A wrong-way crash Wednesday night killed one person and injured two others.
Just before 10 p.m., a Ford Ranger pick-up truck driven by 29-year-old Dennis Leporin of Columbia was headed the wrong way on southbound 54 when he hit the 2003 Saturn Ion carrying 19-year-old Chelsea Fredrickson, who was driving, and her boyfriend Jasper "Jay" Richmond. The crash occurred at the intersection of Highway 54 and 179, with the vehicles traveling at speeds exceeding 60 miles per hour.
Chelsea was killed on impact. Jay was seriously injured and life-flighted to University Hospital.
"When a young person, or teenager, is killed just out of high school, it's hard because they have so much life ahead of them," Captain Doug Shoemaker of the Jefferson City Police Department said.
Both Chelsea and Jay, described as a carefree couple, lived and worked in Jefferson City.
Burl Lutz, owner of Lutz's BBQ, said Chelsea was an outstanding worker and always made people smile. He said that over the past year she worked there, Chelsea always showed up early, which stood out to him. Lutz added that they're like family at the restaurant, and that the loss of Chelsea is devastating for the tight-knit group.
Jay works at MC Sports. The manager said he has been an employee for a while, and that he had seen the couple leave work together a few times. Jay is said to be a hard worker, like Chelsea was for Lutz's. The two businesses are in the same complex, so Chelsea would often pick Jay up from work. Co-workers said the two had known each other for three or four years and seemed inseparable.
"Typical couple, you know," Derrick Parker, MC Sports assistant manager, said. "Always around each other, always spending time. Seems like they enjoyed each other's company quite a bit, you know. Jay and I used to talk about all the trips they used to take, and the things they used to do. On those trips they used to go camping, they liked the outdoors and enjoying each other's company."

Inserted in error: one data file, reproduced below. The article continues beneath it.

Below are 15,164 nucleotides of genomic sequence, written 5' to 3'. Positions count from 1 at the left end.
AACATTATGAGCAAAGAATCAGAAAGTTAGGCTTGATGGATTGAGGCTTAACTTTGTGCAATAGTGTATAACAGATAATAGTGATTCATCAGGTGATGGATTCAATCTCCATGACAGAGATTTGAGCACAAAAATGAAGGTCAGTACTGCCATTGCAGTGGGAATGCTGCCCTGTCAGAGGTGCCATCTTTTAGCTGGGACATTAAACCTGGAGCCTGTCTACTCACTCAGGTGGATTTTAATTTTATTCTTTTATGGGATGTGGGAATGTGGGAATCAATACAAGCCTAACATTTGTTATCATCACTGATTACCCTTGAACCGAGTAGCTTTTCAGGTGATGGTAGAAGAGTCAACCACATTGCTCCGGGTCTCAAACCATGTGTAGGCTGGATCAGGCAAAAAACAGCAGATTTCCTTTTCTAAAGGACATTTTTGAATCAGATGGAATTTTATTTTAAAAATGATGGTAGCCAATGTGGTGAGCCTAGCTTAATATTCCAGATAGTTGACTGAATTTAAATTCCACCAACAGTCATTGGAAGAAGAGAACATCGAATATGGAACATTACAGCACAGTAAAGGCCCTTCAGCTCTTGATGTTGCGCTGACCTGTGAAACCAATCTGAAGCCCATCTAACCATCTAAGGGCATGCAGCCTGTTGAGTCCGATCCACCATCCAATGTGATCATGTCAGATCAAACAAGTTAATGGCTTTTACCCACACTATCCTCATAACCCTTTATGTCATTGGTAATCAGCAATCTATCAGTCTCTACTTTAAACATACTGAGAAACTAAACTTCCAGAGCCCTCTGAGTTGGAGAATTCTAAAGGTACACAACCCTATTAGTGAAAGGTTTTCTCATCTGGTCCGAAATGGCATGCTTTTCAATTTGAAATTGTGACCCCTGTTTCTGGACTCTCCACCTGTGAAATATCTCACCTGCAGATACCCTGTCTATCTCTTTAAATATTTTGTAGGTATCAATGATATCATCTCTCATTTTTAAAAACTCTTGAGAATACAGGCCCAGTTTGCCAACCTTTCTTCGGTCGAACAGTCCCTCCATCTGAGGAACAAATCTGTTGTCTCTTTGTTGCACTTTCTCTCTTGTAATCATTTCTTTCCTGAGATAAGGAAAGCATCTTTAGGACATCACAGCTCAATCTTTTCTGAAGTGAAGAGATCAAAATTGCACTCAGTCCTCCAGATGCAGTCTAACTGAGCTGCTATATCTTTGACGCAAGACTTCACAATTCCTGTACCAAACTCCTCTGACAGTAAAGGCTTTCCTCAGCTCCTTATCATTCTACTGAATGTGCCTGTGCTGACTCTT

Leporin was taken to Capitol Region Medical Center and later arrested.
Authorities said alcohol is believed to be a factor in the crash, which is under investigation.
Leporin has been charged with second-degree vehicular murder while intoxicated; second-degree assault for operating a vehicle while intoxicated, resulting in an injury; persistent offenses of driving while intoxicated; driving while his license was revoked/suspended; and driving the wrong direction on a highway divided into two or more roadways, causing an immediate threat of an accident.
He was also charged with driving while intoxicated in May 2011.
He pleaded guilty and was sentenced to
, 120 days in Substance Abuse Traffic Offender Program and two years of unsupervised probation.
In 2008, Leporin pleaded guilty to
operating a motor vehicle in a careless and imprudent manner, involving an accident,
and was fined $400.
Police tell us it's hard to keep repeat offenders off the road if they don't obey the laws, especially if they spent little to no time in jail for previous offenses. When offenders are caught, police said they do their best to bring justice to victims of alcohol-related crashes.
"It really can vary," Shoemaker said. "And getting somebody hurt in a traffic crash adds so much more to it clearly, because there's the thought that getting behind the wheel...not only being drunk and getting behind the wheel, but then making that decision to do so and hurting someone else is a whole other level and that's what happened in this case."
Authorities added that cases like this help them drive home the point to either drive sober, or don't drive at all.